Factors associated with lower disease-specific and generic health-related quality of life in Rome IV irritable bowel syndrome.

Journal Article (Journal Article)

BACKGROUND: Little is known about associations with reduced quality of life in irritable bowel syndrome (IBS) or impact of IBS on quality of life compared with other chronic conditions. METHODS: We collected demographic, gastrointestinal and psychological symptoms, healthcare usage, direct healthcare costs, impact on work and activities of daily living data from 752 individuals with Rome IV-defined IBS. We used the irritable bowel syndrome quality of life (IBS-QOL) and the EQ-5D-5L questionnaires to examine characteristics associated with lower quality of life. RESULTS: The mean IBS-QOL among all 752 individuals with Rome IV IBS was 48.4 (SD 22.3) and the mean EQ-5D score was 0.570 (SD 0.283), the latter being comparable to people with stroke, leg ulcers or chronic obstructive pulmonary disease. Lower levels of both disease-specific and generic quality of life were associated with severe IBS symptom scores, abnormal anxiety or depression scores, and higher somatoform symptom-reporting and gastrointestinal symptom-specific anxiety scores (p < 0.001 for all analyses). Those with lower quality of life had significantly higher healthcare usage and direct healthcare costs and more impairment in work and activities of daily living (p < 0.01 for all analyses). Avoidance of alcohol, lower educational level, abnormal anxiety, depression or somatoform symptom-reporting scores, and impairment in social leisure activities, home management or maintaining close relationships were all independently associated with lower quality of life. CONCLUSION: IBS has a substantial impact on the quality of life of those affected, and worse than observed in some severe chronic organic conditions.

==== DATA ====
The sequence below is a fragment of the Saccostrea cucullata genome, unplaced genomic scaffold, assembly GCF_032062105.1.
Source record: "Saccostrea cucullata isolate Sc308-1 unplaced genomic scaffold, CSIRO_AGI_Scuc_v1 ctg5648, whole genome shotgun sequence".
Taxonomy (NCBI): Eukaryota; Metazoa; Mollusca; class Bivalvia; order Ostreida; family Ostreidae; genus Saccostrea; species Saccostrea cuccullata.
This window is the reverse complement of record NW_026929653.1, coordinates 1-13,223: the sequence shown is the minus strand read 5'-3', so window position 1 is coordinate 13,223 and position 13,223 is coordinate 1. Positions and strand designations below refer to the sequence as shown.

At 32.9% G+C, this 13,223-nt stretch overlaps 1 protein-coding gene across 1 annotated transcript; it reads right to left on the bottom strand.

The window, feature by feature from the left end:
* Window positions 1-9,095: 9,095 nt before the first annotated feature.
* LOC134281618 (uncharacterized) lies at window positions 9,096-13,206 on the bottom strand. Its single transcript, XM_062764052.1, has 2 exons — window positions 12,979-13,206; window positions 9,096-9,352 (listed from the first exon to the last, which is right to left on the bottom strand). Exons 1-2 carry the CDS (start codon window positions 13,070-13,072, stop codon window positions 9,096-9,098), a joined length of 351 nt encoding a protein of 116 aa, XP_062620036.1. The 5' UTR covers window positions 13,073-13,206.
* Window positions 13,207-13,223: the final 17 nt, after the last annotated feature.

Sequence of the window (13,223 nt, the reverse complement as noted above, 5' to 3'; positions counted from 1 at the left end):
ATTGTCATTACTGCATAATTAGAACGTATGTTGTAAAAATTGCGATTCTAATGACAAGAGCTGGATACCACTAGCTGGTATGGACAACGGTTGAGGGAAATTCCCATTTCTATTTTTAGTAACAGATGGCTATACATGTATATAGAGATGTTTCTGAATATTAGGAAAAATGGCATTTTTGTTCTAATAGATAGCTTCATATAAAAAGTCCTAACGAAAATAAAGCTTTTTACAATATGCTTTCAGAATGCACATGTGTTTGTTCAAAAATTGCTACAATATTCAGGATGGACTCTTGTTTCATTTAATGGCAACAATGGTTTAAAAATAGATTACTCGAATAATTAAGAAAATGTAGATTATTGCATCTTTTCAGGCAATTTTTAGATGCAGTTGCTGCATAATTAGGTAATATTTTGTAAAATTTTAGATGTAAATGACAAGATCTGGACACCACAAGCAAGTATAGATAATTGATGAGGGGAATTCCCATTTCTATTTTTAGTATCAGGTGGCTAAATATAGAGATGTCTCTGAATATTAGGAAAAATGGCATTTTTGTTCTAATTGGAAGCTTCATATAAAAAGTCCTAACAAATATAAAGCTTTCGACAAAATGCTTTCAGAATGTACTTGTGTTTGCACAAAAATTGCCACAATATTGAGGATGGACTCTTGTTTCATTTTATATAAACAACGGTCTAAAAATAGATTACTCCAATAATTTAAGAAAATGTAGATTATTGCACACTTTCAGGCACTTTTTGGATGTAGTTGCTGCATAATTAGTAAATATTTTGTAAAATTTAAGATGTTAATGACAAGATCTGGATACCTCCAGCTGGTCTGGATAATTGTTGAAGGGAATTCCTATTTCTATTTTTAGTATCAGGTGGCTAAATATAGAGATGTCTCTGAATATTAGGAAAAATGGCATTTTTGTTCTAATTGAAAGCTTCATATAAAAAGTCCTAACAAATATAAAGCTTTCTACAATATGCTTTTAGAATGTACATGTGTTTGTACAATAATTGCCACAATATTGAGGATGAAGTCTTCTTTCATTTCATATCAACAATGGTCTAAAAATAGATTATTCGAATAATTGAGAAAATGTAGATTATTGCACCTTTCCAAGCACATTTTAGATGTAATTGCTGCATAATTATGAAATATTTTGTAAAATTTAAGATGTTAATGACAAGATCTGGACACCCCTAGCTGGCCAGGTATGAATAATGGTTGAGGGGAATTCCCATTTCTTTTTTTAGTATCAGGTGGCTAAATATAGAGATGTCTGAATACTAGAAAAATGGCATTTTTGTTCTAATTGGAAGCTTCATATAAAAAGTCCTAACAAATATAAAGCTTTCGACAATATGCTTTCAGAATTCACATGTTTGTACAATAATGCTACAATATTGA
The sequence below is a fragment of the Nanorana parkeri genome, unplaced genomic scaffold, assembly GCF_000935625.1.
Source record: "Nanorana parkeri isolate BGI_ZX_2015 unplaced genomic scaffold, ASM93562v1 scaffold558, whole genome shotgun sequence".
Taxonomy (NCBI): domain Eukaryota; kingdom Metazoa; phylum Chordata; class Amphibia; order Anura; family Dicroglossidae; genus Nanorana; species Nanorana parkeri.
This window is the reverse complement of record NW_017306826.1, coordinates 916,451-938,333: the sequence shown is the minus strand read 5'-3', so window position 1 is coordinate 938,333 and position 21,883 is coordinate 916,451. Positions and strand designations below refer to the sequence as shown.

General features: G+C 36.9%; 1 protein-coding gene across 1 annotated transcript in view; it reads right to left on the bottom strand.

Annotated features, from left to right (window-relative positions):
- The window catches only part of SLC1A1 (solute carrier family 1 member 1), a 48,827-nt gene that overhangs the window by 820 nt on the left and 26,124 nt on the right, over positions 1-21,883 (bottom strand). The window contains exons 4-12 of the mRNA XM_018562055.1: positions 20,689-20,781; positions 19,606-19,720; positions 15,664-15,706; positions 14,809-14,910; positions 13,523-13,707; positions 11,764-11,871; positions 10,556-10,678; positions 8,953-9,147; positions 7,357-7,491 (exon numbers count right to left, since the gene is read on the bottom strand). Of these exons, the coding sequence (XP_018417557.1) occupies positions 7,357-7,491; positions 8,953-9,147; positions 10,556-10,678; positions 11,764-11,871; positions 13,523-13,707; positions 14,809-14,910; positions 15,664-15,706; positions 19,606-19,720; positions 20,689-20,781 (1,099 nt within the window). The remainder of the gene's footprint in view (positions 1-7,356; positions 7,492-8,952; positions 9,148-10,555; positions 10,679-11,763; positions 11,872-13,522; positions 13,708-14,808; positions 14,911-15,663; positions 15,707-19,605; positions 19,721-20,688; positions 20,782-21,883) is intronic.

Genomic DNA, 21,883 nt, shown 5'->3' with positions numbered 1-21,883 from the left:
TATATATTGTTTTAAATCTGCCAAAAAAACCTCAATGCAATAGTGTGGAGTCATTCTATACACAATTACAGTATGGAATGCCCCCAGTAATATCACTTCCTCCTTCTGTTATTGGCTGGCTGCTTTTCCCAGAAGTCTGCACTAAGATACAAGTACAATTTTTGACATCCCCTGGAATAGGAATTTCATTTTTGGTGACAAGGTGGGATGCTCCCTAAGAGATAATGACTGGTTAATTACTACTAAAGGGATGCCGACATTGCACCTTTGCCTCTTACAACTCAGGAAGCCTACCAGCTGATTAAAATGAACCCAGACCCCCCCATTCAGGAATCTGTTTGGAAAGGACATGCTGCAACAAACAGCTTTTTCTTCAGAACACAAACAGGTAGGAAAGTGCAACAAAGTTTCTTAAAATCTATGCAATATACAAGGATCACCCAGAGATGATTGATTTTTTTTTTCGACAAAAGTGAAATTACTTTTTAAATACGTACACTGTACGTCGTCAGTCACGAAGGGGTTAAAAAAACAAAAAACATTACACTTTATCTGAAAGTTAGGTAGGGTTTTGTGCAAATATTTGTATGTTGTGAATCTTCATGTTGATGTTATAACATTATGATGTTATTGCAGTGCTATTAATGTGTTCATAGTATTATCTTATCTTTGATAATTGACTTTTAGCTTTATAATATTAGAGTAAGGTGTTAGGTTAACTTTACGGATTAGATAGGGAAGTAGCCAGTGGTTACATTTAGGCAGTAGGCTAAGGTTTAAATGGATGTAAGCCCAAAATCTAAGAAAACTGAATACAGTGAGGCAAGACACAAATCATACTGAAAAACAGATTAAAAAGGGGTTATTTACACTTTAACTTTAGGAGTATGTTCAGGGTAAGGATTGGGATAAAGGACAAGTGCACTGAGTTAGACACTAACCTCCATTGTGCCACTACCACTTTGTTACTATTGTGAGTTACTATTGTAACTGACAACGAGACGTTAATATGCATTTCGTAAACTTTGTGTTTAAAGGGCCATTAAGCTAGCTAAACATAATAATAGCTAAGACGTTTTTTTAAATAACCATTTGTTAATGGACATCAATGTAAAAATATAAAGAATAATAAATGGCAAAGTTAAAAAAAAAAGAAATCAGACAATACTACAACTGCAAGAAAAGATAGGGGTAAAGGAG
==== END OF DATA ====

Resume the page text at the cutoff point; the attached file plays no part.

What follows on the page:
Full Text

Duke Authors

Cited Authors

  • Goodoory, VC; Guthrie, EA; Ng, CE; Black, CJ; Ford, AC

Published Date

  • February 2023

Published In

Volume / Issue

  • 57 / 3

Start / End Page

  • 323 - 334

PubMed ID

  • 36544055

Electronic International Standard Serial Number (EISSN)

  • 1365-2036

Digital Object Identifier (DOI)

  • 10.1111/apt.17356


  • eng

Conference Location

  • England